- Hard, broken techno on Tommy Four Seven's label.
- "It is characterized by a dark, sci-fi mood, near-exclusive use of synthesised or sampled sound sources... what some writers have described as a 'clinical' sound... artists aiming to outdo each other with ever more distorted and 'twisted' bass sounds." Parts of this Wikipedia entry on the late '90s drum & bass sub-genre techstep could readily be applied to the sound Tommy Four Seven and his label, 47, have been developing. Techstep, whose most famous champions were probably Ed Rush & Optical, notoriously devolved into a game of one-upmanship that ran drum & bass down a creative cul-de-sac. It would be seriously unfair to suggest that 47 is engaged in the same sort of caper, but listening over its catalogue, it's tempting to wonder if the label can continue exploring incredibly hard and dark broken techno and maintain the same level of impact.
47022 by the Irish artist Swarm Intelligence, a new signing for 47, has all of the label's core qualities by the boatload. It's distorted, clinical (there's that word again), aggressive and challenging. Like most releases on 47, there isn't a single four-on-the-floor kick pattern across the four tracks. "Chromium Chambering," one of two more spacious tracks, actually hits drum & bass tempo in its second half, while the other, "Dismal," sounds like a terrifying CGI robot stomping through an urban landscape. "Infinite Density" and "Retribution" are more like world-ending meteor showers. They're both impeccably produced, with "Infinite Density" probably the pick thanks to its more nuanced sound design—something that's not especially easy to detect amid the onslaught.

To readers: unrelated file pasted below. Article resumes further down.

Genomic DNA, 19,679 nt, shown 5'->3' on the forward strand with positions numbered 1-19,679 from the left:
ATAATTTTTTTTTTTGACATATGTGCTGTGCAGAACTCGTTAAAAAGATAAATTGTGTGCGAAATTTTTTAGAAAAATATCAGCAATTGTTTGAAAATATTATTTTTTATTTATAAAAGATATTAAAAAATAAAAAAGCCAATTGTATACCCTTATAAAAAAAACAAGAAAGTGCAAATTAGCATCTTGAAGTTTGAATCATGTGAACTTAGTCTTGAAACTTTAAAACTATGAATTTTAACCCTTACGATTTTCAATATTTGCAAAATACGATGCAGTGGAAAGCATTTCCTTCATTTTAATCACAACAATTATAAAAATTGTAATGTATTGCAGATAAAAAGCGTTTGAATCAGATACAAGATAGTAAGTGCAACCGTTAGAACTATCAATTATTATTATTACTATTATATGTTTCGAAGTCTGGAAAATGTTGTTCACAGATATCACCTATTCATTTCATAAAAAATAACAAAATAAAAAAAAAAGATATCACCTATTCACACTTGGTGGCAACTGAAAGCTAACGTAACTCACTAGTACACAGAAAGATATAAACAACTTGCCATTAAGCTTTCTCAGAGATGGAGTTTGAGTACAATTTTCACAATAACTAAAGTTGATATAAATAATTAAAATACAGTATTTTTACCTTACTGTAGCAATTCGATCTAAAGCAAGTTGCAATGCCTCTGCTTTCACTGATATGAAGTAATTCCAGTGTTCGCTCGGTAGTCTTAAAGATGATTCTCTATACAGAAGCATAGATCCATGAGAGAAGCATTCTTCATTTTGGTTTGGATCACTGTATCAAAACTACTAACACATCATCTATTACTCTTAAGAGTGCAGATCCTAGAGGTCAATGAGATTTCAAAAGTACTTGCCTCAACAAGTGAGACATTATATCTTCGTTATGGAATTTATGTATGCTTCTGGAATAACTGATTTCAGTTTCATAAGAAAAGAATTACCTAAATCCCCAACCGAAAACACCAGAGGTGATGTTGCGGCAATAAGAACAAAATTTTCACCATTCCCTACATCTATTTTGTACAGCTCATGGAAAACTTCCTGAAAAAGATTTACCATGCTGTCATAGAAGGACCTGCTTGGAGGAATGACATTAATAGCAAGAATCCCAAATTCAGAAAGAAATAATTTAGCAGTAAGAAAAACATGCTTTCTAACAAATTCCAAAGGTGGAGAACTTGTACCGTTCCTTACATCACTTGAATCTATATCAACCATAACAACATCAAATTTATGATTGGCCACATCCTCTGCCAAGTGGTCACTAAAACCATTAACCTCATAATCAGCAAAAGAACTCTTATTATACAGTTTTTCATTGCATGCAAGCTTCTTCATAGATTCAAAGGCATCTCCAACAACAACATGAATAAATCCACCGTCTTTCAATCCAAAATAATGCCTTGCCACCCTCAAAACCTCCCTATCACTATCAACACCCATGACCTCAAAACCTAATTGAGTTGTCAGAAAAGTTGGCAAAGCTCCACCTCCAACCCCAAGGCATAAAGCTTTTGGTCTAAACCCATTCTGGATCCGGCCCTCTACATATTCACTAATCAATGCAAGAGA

01. Infinite Density
03. Chromium Chambering